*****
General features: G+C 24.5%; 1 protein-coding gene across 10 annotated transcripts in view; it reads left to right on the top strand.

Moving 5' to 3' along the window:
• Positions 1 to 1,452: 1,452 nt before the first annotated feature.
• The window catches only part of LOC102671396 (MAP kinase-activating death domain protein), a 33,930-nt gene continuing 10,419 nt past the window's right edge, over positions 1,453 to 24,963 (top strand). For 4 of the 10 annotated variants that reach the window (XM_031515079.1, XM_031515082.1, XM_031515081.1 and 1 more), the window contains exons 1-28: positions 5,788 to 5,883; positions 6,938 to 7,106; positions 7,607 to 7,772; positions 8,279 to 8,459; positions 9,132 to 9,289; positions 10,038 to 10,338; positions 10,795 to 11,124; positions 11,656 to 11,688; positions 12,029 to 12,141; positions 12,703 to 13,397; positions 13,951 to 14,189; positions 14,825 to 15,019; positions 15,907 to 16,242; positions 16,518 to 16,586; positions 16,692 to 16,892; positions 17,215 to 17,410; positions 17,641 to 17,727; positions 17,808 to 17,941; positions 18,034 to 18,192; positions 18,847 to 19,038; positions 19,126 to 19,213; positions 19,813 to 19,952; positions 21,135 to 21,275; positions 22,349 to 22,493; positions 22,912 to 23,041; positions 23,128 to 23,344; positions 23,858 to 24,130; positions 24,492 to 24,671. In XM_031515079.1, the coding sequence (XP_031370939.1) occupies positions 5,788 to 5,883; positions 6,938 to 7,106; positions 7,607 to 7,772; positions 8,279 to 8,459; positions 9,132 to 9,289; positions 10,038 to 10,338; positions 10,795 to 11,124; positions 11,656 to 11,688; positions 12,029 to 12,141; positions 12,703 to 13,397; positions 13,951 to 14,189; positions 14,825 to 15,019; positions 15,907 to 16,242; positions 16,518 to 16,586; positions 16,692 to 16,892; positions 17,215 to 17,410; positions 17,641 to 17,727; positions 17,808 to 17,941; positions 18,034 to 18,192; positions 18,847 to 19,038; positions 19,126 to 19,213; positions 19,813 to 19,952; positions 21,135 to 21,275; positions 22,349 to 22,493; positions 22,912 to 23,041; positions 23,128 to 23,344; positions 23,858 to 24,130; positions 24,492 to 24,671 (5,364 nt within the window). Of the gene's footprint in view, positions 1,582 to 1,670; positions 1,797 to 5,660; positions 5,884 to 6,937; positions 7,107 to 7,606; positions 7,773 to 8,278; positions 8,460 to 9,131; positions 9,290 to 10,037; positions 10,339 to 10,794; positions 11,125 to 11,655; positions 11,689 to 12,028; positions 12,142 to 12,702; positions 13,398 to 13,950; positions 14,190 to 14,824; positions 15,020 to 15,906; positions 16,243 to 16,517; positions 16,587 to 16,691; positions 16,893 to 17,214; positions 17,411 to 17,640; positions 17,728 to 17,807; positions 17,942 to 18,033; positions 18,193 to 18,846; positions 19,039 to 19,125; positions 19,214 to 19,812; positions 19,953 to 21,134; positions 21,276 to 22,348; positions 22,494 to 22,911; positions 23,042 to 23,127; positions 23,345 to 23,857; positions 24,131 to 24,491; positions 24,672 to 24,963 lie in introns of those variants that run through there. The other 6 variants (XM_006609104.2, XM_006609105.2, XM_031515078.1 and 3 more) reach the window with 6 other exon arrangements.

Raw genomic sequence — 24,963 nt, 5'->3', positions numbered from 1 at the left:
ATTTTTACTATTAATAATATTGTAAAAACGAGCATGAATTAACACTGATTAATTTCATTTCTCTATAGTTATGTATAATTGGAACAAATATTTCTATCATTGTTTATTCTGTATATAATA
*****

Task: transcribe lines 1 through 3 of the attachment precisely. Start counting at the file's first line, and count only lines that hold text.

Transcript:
General features: G+C 24.5%; 1 protein-coding gene across 10 annotated transcripts in view; it reads left to right on the top strand.

Moving 5' to 3' along the window:
• Positions 1 to 1,452: 1,452 nt before the first annotated feature.